The politics of death

Vicente L. Rafael

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The politics of death
In sanctioning the dictator's burial, the President has left other victims unmourned, re-politicizing the question of death that has long animated Filipino life

Death has always played a central role in Philippine life. The practice of mourning, or lamay in Tagalog, has long energized the families and communities of the dead, drawing them together around the corpse to send it on its way. 

The dead is an absent presence – an ineluctably paradoxical and powerful figure – the control of which is believed to lie at the basis of social life. In this sense, the loss of a loved one is both promise and threat. In the pre-colonial period, realizing the former while preventing the latter required rituals of mourning. The dead were transformed into figures of respect and deference – that is, into ancestors to whom the living address petitions for blessings and protection. At the same time, the living render offerings with which to ward off any malevolent ghostly returns. 

Spanish Christianity capitalized and altered this ancient practice of mourning the dead. Colonized lowlanders were compelled to celebrate less the resurrection as the passion: the humiliation and the bloodied murder of Christ as seen in the Pasyon, the Cenaculo, and the omnipresent depictions of his mangled, wounded body on the cross.

With the rise of nationalism, death became a potent political issue. As several scholars have pointed out, Jose Rizal’s manner of dying proved to be far more significant than his way of living, spurring people to join the Revolution against Spain. Often referred to as the “Filipino Christ,” his corpse was so powerful that his family sought to protect it, by burying it in a secret grave in Paco to prevent others, including the Spaniards, from digging it up and dumping it in some unknown spot. The singular importance of Rizal’s death is such that his remains were eventually transferred close to the place of his execution where his monument is a kind of cemetery built for him and him alone. While details of his life are complex, the fact of his death is simple enough so that he could serve as the chief icon, some would say fetish, of the nation.

Compare the death of Rizal with that of other heroes. Bonifacio’s judicial execution and Luna’s extrajudicial killing were carried out not by the enemies of the revolution but on the orders of the first Filipino dictator, Aguinaldo. Their death, unmourned by the nascent nation, split the revolutionary forces apart and set the stage for collaboration with the American forces.

Ramon Magsaysay’s death, because it was accidental, was widely mourned but was never politicized. By contrast, Ninoy’s assassination by figures whose identities remain shadowy had tremendous historical consequences. His death echoed in the minds of many the execution of Rizal and the Pasyon of Christ. He was mourned for over three years, and at the end of it, people came together at EDSA (and other places around the archipelago) for a massive show of damay. Collective mourning as political expression spilled into the streets and evolved into practices of resistance that halted the military, impressed the world, and forced the Marcoses to flee in the dark, much like the hasty burial of Ferdinand a few days ago. Cory, his widow, infused by Ninoy’s martyred legacy, went on to govern in his name.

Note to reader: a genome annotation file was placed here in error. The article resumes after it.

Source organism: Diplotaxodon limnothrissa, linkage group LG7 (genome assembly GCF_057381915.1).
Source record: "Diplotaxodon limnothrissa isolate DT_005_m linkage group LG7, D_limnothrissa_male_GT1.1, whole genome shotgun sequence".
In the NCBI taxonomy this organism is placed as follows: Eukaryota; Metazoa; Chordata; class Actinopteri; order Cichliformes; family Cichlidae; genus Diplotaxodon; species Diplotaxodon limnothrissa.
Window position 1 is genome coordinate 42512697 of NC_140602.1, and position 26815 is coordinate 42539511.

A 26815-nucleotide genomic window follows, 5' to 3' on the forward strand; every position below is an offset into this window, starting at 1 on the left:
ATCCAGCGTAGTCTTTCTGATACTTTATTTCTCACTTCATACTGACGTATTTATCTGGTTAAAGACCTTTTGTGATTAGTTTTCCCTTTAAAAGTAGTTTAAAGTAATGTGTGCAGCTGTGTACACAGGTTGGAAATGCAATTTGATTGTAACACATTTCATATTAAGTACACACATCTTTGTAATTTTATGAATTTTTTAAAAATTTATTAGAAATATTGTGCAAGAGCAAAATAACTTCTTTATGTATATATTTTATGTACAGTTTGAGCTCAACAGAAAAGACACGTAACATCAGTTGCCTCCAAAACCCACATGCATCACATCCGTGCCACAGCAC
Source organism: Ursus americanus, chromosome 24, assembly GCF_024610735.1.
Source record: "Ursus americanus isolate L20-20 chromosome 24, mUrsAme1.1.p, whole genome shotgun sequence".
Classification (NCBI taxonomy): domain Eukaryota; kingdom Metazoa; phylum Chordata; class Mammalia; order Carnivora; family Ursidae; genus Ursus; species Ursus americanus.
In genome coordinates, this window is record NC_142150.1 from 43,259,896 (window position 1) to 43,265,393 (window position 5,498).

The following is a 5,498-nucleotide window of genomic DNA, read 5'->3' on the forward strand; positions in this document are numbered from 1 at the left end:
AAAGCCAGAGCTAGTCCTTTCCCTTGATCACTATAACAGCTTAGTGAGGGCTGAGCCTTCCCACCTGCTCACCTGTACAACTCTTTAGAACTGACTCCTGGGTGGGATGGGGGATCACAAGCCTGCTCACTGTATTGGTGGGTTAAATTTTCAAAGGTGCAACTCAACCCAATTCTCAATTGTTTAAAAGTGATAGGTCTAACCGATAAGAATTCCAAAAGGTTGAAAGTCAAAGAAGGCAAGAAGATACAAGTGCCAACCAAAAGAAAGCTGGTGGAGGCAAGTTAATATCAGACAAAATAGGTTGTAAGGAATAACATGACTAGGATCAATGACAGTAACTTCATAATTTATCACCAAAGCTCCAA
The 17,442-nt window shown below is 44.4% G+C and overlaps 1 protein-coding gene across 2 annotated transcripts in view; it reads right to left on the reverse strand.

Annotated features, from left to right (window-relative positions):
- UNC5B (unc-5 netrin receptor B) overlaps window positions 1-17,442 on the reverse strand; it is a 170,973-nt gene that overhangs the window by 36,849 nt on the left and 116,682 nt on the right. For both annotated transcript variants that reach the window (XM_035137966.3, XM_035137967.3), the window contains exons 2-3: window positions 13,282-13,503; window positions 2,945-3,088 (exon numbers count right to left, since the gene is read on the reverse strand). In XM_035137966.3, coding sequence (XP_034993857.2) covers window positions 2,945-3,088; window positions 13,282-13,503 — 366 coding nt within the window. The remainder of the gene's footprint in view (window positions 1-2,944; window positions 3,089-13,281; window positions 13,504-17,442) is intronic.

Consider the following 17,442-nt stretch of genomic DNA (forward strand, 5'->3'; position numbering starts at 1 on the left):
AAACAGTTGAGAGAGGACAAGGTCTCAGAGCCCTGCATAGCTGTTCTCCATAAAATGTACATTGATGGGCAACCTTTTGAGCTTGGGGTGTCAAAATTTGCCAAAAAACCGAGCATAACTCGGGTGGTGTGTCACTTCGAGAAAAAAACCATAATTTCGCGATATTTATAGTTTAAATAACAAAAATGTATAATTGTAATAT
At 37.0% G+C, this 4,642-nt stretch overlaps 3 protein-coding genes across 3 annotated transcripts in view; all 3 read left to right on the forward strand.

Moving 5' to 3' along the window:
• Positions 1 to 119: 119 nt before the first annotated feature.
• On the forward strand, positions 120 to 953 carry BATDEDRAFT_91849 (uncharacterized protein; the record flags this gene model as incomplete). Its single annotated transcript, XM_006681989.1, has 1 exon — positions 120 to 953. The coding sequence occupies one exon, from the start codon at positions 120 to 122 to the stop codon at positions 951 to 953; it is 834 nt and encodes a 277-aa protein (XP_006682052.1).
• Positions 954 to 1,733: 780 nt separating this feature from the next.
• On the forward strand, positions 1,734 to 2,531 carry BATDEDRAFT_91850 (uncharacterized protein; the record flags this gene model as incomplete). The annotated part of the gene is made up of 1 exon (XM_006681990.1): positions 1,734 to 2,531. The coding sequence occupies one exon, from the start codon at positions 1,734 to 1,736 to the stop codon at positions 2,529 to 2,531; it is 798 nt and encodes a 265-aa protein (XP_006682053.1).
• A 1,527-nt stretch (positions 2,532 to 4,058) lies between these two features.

Death of OFWs

In the post-EDSA period, we witnessed the massive outpouring of mourning for Flor Contemplacion, the OFW accused of killing her Singaporean ward. Most Filipinos thought she was wrongly accused, and pleaded for mercy from what seemed like a callous Singaporean state. She epitomized for many the “heroism” of so many OFWs, especially women, forced to leave their own family (another theme in the narrative of heroism: departure, exile, persecution, and death so that others may live). Copious tears shed by Nora Aunor in the film version of her life and death tied together the country and translated into a collective feeling of being persecuted by the governments of both Singapore and the Philippines. Underlying this sense of persecution was also gendered feelings of guilt and shame for having allowed “our women” to be exploited by foreigners.

Yet, the death of Flor and other OFWs then as now never did escalate to calls for regime change. Why? Perhaps because OFWs, like many of the poor people daily gunned down, are seen as contractual workers with little or no rights, and so disposable in both material and symbolic senses. For that reason, compassion for them seems transient and episodic at best. As in life so in death: those on the margins are less likely to stir national compassion as those from the elite sectors of society.